How you you summarize your 2009 gardening year?

Let Your Voice be Heard

December 30th, 2009

I think it’s important to be informed about what’s going on in government. I find myself writing notes to Congressman on issues I feel strongly about. I try to stay on top of food and agricultural legislation. It is hard to find the time to keep up on such things, but since I have the freedom to do so I think it’s important to make the time.

I read on Civil Eats a week or two ago about Monsanto’s GE (genetically engineered) alfalfa. I don’t know about you but the dominance of GE crops is of great concern to me. I’m especially worried since there’s not required labeling for them so we can choose products to eat that don’t contain GE ingredients. I don’t want to consume GE products because of the lack of testing, but they are not labeled, I have to shun pretty much all processed food.

Since I know a lot of you are also concerned about the prevalence of GE crops, especially in the food system I thought I’d share this article from Civil Eats:

Beginning in 2006, the Center for Food Safety (CFS) took legal action against the U.S. Department of Agriculture’s (USDA) illegal approval of Monsanto’s genetically engineered (GE) Roundup Ready alfalfa. The federal courts agreed and banned GE alfalfa until the USDA fully analyzed the impacts of the plant on the environment, farmers, and the public in an environmental impacts statement (EIS).

USDA released its draft EIS on December 14, 2009. A 60-day comment period is now open until February 16, 2010. CFS has begun analyzing the EIS and it is clear that the USDA has not taken the concerns of non-GE alfalfa farmers, or organic dairy farmers seriously, for example, having dismissed the fact that contamination will threaten export markets and domestic organic markets. You can review the EIS here and supplemental documents here.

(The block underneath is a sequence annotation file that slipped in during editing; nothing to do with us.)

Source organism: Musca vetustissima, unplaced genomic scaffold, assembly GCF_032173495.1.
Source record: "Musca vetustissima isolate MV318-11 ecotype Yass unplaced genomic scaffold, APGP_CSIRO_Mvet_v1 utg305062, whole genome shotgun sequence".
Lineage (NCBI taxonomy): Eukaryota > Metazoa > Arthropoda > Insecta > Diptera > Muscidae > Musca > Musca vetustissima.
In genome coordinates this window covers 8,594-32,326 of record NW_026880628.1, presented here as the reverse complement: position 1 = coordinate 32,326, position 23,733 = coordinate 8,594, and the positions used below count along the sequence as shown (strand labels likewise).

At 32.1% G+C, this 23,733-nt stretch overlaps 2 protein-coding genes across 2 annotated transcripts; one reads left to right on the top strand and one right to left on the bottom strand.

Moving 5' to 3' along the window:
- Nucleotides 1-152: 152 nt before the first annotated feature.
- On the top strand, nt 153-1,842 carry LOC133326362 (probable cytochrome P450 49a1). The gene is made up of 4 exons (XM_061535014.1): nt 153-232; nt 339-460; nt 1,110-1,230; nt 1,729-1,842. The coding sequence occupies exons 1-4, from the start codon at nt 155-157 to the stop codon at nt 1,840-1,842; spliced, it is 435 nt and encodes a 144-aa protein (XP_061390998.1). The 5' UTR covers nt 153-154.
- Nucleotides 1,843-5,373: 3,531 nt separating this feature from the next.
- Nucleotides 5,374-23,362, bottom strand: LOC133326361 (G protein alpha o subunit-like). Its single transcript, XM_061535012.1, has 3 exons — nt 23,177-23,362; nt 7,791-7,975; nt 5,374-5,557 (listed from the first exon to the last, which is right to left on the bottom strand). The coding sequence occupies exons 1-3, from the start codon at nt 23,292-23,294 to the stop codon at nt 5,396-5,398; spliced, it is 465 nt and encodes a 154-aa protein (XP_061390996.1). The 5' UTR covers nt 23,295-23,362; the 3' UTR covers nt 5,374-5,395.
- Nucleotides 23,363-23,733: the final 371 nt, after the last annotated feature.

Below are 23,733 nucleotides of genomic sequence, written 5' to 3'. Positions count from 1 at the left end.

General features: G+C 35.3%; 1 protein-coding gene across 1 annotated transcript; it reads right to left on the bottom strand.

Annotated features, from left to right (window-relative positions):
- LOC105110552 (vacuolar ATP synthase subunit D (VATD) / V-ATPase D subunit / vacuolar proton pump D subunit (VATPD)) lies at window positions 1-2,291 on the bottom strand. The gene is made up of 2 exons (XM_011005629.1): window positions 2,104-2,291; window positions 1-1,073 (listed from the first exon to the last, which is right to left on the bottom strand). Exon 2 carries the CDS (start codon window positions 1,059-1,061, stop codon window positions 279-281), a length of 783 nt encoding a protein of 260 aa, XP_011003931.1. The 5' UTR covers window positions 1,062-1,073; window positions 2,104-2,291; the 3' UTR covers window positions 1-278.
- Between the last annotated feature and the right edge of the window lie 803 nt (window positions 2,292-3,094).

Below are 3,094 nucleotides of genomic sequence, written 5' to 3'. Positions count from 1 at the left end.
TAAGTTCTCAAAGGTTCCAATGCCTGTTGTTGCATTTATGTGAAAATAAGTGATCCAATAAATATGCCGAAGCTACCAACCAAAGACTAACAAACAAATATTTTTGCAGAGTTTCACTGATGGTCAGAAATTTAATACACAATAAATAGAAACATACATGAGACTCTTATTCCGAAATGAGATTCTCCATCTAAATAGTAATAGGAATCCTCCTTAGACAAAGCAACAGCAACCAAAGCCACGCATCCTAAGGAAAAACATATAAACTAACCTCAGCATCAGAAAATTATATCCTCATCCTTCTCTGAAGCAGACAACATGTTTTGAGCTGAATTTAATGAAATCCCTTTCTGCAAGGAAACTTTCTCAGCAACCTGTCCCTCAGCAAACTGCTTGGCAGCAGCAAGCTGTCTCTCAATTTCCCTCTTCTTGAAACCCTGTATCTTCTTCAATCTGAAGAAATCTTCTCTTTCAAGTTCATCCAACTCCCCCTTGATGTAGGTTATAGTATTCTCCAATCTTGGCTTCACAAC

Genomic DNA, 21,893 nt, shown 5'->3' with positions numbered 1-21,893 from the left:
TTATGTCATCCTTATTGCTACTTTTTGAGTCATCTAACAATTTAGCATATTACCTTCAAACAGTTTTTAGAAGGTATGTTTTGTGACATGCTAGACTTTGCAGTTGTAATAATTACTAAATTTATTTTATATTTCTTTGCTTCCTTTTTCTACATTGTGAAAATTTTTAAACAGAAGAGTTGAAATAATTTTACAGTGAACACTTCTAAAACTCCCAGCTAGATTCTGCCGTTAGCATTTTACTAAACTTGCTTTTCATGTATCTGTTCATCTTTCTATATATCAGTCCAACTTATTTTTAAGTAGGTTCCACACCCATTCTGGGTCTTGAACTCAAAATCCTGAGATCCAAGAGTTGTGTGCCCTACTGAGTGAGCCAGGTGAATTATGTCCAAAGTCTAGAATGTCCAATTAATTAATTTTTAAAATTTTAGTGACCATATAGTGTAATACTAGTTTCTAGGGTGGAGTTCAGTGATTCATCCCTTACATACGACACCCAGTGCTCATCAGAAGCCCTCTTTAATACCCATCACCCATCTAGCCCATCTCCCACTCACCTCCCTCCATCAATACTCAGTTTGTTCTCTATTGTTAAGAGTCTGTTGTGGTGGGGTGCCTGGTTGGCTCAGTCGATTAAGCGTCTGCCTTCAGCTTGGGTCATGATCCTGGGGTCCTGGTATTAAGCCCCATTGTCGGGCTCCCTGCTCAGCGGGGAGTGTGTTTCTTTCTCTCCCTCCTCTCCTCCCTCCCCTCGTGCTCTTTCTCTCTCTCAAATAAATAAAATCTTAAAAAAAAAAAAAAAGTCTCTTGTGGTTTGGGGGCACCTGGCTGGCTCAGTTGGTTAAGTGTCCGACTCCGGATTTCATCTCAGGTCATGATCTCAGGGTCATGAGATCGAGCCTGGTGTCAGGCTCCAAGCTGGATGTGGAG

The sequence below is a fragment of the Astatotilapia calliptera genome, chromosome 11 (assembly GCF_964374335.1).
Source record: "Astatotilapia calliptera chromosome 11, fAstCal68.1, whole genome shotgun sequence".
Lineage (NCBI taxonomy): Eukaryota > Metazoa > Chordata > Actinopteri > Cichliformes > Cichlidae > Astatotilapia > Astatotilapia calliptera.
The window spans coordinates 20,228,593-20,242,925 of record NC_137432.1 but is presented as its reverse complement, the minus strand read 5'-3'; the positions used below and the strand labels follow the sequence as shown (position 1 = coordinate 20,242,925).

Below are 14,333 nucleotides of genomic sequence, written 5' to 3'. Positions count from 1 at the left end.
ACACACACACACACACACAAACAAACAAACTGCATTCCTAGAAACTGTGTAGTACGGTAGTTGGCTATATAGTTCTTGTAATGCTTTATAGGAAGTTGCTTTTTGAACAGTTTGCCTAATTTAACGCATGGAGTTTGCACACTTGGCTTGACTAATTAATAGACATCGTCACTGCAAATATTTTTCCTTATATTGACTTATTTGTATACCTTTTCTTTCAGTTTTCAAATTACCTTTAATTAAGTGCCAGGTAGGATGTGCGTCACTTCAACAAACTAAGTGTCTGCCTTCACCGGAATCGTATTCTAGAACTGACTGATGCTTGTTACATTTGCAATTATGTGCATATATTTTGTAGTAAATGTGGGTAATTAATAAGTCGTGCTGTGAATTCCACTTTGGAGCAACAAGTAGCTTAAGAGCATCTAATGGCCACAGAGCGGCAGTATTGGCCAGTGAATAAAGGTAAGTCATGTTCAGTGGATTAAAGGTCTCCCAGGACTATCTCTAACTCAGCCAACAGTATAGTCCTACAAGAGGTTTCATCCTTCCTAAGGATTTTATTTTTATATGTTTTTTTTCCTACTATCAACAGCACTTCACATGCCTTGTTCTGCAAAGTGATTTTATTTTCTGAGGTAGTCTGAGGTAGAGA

This is the first time the USDA has prepared an EIS for any GE crop and therefore will have broad implications for all transgenic crops, and its failure to address the environmental and related economic impacts of GE alfalfa will have far-reaching consequences. CFS is spearheading a campaign to make sure all affected parties know and are involved in the public process and have the opportunity to comment.

This is a call to action to all who have concerns about the environmental and economic consequences of uncontrolled nation-wide growth of GE alfalfa, to all who believe in the public’s right to choose to eat non-GE food and the farmer’s right to sow the crop of his or her choice, and to those who care about the impacts of pesticides and invasive weeds on biodiversity and endangered species.

Farmers, dairy producers, scientists, public interest organizations, and all concerned citizenry must make sure their voices are heard in this important process. At this stage, the most critical thing anyone can do is provide public comments indicating their concerns with GE Roundup Ready Alfalfa.

In particular, the EIS dismisses the significance that GE alfalfa will broadly contaminate non-GE alfalfa. Opinions, studies (published or unpublished), anecdotal stories, and testing data about how contamination will occur and /or demonstrating that contamination has in fact occurred are critical.